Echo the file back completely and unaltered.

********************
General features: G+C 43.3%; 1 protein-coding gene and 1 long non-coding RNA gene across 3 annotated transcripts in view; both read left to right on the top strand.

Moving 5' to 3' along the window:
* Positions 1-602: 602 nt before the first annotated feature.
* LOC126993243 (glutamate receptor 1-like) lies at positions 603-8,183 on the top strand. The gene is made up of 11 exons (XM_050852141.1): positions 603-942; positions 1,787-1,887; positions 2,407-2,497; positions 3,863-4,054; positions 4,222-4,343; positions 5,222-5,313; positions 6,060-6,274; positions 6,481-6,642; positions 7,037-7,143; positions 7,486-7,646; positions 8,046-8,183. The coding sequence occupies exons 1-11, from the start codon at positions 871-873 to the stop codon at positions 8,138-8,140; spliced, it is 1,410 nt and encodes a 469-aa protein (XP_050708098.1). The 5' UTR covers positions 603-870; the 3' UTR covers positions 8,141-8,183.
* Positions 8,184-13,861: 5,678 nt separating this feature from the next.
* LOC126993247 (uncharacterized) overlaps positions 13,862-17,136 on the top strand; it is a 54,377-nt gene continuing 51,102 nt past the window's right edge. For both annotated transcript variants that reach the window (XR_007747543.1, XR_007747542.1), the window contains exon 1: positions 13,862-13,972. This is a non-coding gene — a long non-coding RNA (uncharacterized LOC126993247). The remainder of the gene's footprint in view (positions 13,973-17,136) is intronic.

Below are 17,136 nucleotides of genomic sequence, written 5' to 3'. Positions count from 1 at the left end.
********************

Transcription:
General features: G+C 43.3%; 1 protein-coding gene and 1 long non-coding RNA gene across 3 annotated transcripts in view; both read left to right on the top strand.

Moving 5' to 3' along the window:
* Positions 1-602: 602 nt before the first annotated feature.
* LOC126993243 (glutamate receptor 1-like) lies at positions 603-8,183 on the top strand. The gene is made up of 11 exons (XM_050852141.1): positions 603-942; positions 1,787-1,887; positions 2,407-2,497; positions 3,863-4,054; positions 4,222-4,343; positions 5,222-5,313; positions 6,060-6,274; positions 6,481-6,642; positions 7,037-7,143; positions 7,486-7,646; positions 8,046-8,183. The coding sequence occupies exons 1-11, from the start codon at positions 871-873 to the stop codon at positions 8,138-8,140; spliced, it is 1,410 nt and encodes a 469-aa protein (XP_050708098.1). The 5' UTR covers positions 603-870; the 3' UTR covers positions 8,141-8,183.
* Positions 8,184-13,861: 5,678 nt separating this feature from the next.
* LOC126993247 (uncharacterized) overlaps positions 13,862-17,136 on the top strand; it is a 54,377-nt gene continuing 51,102 nt past the window's right edge. For both annotated transcript variants that reach the window (XR_007747543.1, XR_007747542.1), the window contains exon 1: positions 13,862-13,972. This is a non-coding gene — a long non-coding RNA (uncharacterized LOC126993247). The remainder of the gene's footprint in view (positions 13,973-17,136) is intronic.

Below are 17,136 nucleotides of genomic sequence, written 5' to 3'. Positions count from 1 at the left end.